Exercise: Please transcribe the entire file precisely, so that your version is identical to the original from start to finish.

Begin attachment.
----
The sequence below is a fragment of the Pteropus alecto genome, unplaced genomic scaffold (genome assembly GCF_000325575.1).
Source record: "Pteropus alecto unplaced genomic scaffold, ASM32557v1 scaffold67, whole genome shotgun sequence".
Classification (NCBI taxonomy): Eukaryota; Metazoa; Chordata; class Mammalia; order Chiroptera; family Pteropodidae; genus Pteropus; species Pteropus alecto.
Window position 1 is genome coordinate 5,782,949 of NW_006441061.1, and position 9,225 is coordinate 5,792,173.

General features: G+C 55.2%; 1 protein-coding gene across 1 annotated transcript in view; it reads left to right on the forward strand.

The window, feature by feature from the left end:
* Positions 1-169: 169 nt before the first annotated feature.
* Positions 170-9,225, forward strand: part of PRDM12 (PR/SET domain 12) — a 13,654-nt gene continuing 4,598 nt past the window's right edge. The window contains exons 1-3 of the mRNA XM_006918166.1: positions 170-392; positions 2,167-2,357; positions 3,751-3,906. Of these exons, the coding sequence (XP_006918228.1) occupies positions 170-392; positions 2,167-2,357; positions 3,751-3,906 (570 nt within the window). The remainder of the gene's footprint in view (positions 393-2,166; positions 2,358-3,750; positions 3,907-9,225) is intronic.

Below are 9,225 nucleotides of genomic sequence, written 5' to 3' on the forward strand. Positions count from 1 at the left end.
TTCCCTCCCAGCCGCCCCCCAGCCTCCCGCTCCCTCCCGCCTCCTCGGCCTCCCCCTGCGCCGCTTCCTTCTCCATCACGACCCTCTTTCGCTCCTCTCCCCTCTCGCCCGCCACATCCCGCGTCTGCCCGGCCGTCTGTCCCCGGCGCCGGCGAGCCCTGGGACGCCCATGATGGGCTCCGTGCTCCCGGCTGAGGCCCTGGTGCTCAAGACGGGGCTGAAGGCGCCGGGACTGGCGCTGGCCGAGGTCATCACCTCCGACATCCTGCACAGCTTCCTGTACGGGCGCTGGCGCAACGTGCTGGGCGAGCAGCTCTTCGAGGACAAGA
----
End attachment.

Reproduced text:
The sequence below is a fragment of the Pteropus alecto genome, unplaced genomic scaffold (genome assembly GCF_000325575.1).
Source record: "Pteropus alecto unplaced genomic scaffold, ASM32557v1 scaffold67, whole genome shotgun sequence".
Classification (NCBI taxonomy): Eukaryota; Metazoa; Chordata; class Mammalia; order Chiroptera; family Pteropodidae; genus Pteropus; species Pteropus alecto.
Window position 1 is genome coordinate 5,782,949 of NW_006441061.1, and position 9,225 is coordinate 5,792,173.

General features: G+C 55.2%; 1 protein-coding gene across 1 annotated transcript in view; it reads left to right on the forward strand.

The window, feature by feature from the left end:
* Positions 1-169: 169 nt before the first annotated feature.
* Positions 170-9,225, forward strand: part of PRDM12 (PR/SET domain 12) — a 13,654-nt gene continuing 4,598 nt past the window's right edge. The window contains exons 1-3 of the mRNA XM_006918166.1: positions 170-392; positions 2,167-2,357; positions 3,751-3,906. Of these exons, the coding sequence (XP_006918228.1) occupies positions 170-392; positions 2,167-2,357; positions 3,751-3,906 (570 nt within the window). The remainder of the gene's footprint in view (positions 393-2,166; positions 2,358-3,750; positions 3,907-9,225) is intronic.

Below are 9,225 nucleotides of genomic sequence, written 5' to 3' on the forward strand. Positions count from 1 at the left end.
TTCCCTCCCAGCCGCCCCCCAGCCTCCCGCTCCCTCCCGCCTCCTCGGCCTCCCCCTGCGCCGCTTCCTTCTCCATCACGACCCTCTTTCGCTCCTCTCCCCTCTCGCCCGCCACATCCCGCGTCTGCCCGGCCGTCTGTCCCCGGCGCCGGCGAGCCCTGGGACGCCCATGATGGGCTCCGTGCTCCCGGCTGAGGCCCTGGTGCTCAAGACGGGGCTGAAGGCGCCGGGACTGGCGCTGGCCGAGGTCATCACCTCCGACATCCTGCACAGCTTCCTGTACGGGCGCTGGCGCAACGTGCTGGGCGAGCAGCTCTTCGAGGACAAGA